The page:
I’m a programmer. And I never feel like I’m good enough for my job. So every time my work is criticized (and everyone’s work is at some point), it feels like a personal attack. The dialogue running through my head screams at me, “They hate you, they hate you, they hate you, they hate you…” and for most of the day I am sitting uncomfortable on eggshells, afraid that my every move is being watched and criticized and rejected. But this feeling doesn’t just occur when my performance is being judged, sometimes its just the way a person looks at me, the way they talk to me, the way they move if they’re in my way. The slightest potential of judgment triggers, “They hate me, they hate me, they hate me!”
But it’s not just work. Sometimes my boyfriend will text back just a one word text. My instant thought? He’s angry. He hates me. Why is my mind so quick to jump to hate?
Borderline personality disorder distinguishes one big symptom to the disorder as “black and white thinking.” I used to think I didn’t have this. I didn’t do all or nothing; I never really loved then hated. But jumping to the conclusion that someone hates me, over some small thing that does not warrant that feeling, is an example of black or white thinking. A logical step might be, they are slightly annoyed by something, that might not even be me. Black and white thinking is rarely logical. It’s emotional. Our fear of rejection or abandonment sends a spike of emotion that make us so self concious we can’t help but feel hated by the other person. I catch myself saying I’m hated a lot. When I’m stressed out, almost everybody might “hate me.”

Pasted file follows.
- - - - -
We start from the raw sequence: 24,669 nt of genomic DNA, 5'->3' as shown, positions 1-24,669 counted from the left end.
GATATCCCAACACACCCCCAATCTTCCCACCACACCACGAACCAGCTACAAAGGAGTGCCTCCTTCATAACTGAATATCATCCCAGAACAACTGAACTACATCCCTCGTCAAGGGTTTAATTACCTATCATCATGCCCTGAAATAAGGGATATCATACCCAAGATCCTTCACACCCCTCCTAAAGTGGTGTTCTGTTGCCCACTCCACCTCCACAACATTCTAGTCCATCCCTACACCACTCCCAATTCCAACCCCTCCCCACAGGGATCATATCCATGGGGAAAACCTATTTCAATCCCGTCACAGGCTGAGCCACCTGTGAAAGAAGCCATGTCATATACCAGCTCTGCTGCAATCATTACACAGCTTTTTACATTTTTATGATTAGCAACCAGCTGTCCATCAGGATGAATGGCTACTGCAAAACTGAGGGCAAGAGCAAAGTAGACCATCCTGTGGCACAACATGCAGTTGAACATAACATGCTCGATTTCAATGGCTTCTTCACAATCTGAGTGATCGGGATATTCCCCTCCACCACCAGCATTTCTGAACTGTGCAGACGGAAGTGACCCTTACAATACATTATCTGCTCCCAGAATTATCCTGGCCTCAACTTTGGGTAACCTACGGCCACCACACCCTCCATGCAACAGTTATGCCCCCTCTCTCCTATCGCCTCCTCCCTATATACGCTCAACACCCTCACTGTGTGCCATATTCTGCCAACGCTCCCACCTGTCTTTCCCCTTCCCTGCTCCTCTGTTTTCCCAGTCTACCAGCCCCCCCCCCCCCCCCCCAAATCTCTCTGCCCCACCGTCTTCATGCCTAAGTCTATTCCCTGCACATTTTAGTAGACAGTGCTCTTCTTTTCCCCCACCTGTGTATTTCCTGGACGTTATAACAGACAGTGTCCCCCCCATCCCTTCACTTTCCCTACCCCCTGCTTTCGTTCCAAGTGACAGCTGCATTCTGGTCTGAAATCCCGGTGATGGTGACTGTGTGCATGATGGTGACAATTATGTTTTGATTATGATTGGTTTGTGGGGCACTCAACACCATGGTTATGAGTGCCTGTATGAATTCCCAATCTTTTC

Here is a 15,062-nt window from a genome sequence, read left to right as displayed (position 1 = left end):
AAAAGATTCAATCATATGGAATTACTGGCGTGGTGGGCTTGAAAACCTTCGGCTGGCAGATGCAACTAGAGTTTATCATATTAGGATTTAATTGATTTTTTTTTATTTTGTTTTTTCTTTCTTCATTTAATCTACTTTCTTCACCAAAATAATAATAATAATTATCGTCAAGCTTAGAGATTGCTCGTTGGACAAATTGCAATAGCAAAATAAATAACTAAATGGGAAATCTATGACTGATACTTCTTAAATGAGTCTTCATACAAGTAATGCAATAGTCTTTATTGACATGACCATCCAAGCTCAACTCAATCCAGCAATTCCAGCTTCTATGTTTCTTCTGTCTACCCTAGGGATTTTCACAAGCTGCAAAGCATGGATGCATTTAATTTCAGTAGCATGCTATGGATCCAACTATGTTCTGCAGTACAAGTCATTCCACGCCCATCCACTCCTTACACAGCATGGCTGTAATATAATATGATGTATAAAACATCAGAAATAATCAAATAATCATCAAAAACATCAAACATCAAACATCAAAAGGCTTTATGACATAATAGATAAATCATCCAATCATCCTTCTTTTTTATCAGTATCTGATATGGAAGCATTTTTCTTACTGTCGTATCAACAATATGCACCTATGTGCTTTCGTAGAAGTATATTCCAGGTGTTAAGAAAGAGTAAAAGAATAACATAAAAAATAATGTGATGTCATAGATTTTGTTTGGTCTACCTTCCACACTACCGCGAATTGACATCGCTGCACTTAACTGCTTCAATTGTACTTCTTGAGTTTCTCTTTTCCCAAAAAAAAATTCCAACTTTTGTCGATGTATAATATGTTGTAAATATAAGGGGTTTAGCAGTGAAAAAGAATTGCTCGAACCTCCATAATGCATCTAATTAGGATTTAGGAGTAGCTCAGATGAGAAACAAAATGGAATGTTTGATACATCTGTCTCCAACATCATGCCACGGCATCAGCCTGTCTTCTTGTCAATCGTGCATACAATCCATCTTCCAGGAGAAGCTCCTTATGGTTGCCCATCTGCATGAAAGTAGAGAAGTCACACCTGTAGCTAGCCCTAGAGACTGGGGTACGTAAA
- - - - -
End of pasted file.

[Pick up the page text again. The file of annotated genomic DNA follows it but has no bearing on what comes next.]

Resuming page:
When I’ve spiralled into a terrible depression, I assume that everyone hates me. They don’t like me; they’re pretending. They don’t want me; they pity me. So on and so forth until I feel the deep, dark, and painful pit of worthlessness. In these moments of almost unbearable emotion I would turn to self injury. I’ll dedicate another post on that, but self injury for me was the fastest way to take my attention off of the emotional pain because I had a wound to care for; I had physical pain to focus on…
I am still getting over the assumption that I am hated. One thing that I think borderlines are really good at are conciously not focussing on a good thought in place of the bad because, let’s just be honest with ourselves; the bad thought is true and nothing will change it. This is incredibly flawed thinking but also incredibly difficult to get rid of. I am still working on it. When I catch myself thinking, “This person hates me; they hate me.” I try to tell myself, “No, that’s not true. Maybe they’re just giving helpful criticism to make me a better programmer, not to point out my flaws. Maybe he gave you a one word answer because his hands were busy but he still wanted to text you an answer.” This is a skill you learn in DBT (dialectical behavior therapy; a group based therapy that works on emotional dysregulation).It’s all about stopping the stories you tell yourself (“this person hates me”) and replacing it with something constructive and more plausible. It’s a hard skill to achieve, but a valuable one. No one should feel hated. No one should feel that isolation and anxiety and rejection. Because chances are, no one actually hates you, and it’s all in your head.
Here is an article on this subject that I related to in nearly every way: